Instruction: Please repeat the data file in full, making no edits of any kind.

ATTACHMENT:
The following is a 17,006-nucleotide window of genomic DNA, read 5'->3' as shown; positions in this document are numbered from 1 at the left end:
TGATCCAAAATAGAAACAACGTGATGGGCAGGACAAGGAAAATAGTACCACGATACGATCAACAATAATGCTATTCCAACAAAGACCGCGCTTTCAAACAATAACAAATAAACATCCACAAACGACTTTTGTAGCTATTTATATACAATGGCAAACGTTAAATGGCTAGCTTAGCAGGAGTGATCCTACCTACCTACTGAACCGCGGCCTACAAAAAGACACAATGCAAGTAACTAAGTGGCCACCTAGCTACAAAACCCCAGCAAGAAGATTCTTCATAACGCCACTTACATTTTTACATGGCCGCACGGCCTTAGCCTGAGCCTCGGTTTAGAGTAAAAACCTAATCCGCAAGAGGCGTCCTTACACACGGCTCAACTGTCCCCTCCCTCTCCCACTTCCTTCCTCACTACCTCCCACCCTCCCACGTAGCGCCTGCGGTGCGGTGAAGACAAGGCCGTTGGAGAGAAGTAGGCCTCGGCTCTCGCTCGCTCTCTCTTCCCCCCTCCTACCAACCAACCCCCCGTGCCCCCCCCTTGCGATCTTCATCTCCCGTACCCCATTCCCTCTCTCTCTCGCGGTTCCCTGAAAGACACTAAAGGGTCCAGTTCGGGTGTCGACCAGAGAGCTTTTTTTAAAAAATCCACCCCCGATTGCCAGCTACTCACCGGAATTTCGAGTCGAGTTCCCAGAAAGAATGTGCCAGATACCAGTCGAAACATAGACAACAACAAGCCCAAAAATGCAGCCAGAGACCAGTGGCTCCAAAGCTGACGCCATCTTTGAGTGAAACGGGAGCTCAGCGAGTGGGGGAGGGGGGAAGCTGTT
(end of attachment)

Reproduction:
The following is a 17,006-nucleotide window of genomic DNA, read 5'->3' as shown; positions in this document are numbered from 1 at the left end:
TGATCCAAAATAGAAACAACGTGATGGGCAGGACAAGGAAAATAGTACCACGATACGATCAACAATAATGCTATTCCAACAAAGACCGCGCTTTCAAACAATAACAAATAAACATCCACAAACGACTTTTGTAGCTATTTATATACAATGGCAAACGTTAAATGGCTAGCTTAGCAGGAGTGATCCTACCTACCTACTGAACCGCGGCCTACAAAAAGACACAATGCAAGTAACTAAGTGGCCACCTAGCTACAAAACCCCAGCAAGAAGATTCTTCATAACGCCACTTACATTTTTACATGGCCGCACGGCCTTAGCCTGAGCCTCGGTTTAGAGTAAAAACCTAATCCGCAAGAGGCGTCCTTACACACGGCTCAACTGTCCCCTCCCTCTCCCACTTCCTTCCTCACTACCTCCCACCCTCCCACGTAGCGCCTGCGGTGCGGTGAAGACAAGGCCGTTGGAGAGAAGTAGGCCTCGGCTCTCGCTCGCTCTCTCTTCCCCCCTCCTACCAACCAACCCCCCGTGCCCCCCCCTTGCGATCTTCATCTCCCGTACCCCATTCCCTCTCTCTCTCGCGGTTCCCTGAAAGACACTAAAGGGTCCAGTTCGGGTGTCGACCAGAGAGCTTTTTTTAAAAAATCCACCCCCGATTGCCAGCTACTCACCGGAATTTCGAGTCGAGTTCCCAGAAAGAATGTGCCAGATACCAGTCGAAACATAGACAACAACAAGCCCAAAAATGCAGCCAGAGACCAGTGGCTCCAAAGCTGACGCCATCTTTGAGTGAAACGGGAGCTCAGCGAGTGGGGGAGGGGGGAAGCTGTT